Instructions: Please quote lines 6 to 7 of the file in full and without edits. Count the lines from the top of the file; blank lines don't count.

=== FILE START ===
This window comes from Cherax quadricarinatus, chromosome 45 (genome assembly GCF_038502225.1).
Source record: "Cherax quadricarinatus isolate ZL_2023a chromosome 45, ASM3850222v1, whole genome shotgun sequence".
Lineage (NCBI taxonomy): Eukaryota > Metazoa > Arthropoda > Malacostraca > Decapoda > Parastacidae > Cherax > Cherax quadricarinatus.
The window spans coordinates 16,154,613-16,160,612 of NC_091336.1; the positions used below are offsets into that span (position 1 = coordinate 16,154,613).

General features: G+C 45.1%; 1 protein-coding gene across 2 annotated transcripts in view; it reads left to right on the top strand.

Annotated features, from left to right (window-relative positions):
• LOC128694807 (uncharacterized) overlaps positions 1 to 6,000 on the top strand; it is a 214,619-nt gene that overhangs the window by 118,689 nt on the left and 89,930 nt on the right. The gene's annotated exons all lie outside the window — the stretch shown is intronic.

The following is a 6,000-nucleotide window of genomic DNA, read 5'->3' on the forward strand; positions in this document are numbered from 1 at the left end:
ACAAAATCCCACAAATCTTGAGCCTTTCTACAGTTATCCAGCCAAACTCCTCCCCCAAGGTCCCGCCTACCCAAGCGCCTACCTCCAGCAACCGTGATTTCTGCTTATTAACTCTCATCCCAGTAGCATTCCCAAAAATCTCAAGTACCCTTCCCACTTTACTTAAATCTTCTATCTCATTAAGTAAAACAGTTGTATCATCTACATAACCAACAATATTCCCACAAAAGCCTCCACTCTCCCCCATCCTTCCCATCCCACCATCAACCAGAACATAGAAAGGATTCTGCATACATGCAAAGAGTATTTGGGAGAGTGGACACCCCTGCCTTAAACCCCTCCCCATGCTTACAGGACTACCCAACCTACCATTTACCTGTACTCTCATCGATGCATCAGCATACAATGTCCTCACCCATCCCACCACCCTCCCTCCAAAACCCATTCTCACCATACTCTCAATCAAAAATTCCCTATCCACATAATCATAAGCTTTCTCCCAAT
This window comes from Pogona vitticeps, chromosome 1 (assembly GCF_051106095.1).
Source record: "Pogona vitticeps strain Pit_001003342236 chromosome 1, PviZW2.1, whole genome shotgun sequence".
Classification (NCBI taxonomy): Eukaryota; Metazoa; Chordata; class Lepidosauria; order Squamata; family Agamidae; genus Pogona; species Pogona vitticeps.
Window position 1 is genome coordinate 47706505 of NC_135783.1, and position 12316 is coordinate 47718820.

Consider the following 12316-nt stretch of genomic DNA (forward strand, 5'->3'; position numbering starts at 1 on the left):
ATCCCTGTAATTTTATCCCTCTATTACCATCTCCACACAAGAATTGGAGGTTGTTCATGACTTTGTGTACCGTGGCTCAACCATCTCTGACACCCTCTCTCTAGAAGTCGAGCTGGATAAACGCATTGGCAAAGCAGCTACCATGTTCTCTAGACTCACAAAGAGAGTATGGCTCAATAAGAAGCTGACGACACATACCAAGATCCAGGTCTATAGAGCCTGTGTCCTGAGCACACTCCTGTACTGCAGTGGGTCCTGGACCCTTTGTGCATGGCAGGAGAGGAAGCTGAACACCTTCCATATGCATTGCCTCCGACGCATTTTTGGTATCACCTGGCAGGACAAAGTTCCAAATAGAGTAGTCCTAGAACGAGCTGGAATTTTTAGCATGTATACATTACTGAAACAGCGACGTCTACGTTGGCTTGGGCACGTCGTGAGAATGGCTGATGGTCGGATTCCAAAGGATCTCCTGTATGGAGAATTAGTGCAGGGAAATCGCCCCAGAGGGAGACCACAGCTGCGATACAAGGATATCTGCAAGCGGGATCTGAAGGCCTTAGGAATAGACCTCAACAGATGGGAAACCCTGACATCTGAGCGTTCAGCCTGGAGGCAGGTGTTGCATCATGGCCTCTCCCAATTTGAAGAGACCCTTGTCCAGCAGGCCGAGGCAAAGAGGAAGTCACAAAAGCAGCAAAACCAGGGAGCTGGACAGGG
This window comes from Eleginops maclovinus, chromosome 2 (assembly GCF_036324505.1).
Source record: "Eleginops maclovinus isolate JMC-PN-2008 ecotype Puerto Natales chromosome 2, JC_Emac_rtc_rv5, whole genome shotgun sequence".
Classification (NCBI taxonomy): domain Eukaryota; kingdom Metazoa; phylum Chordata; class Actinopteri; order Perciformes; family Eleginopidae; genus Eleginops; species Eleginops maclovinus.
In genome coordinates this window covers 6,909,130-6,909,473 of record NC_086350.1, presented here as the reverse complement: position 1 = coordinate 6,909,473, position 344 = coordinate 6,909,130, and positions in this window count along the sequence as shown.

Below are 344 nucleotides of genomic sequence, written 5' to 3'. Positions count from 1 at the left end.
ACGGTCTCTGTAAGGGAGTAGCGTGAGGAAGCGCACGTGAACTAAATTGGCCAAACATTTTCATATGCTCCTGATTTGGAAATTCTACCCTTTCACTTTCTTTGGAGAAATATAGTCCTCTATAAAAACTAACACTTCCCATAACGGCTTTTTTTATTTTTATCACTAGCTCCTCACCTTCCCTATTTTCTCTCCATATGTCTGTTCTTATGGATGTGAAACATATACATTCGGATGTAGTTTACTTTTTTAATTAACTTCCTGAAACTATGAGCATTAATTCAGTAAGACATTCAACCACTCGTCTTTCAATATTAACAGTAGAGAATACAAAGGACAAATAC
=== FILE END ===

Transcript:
Annotated features, from left to right (window-relative positions):
• LOC128694807 (uncharacterized) overlaps positions 1 to 6,000 on the top strand; it is a 214,619-nt gene that overhangs the window by 118,689 nt on the left and 89,930 nt on the right. The gene's annotated exons all lie outside the window — the stretch shown is intronic.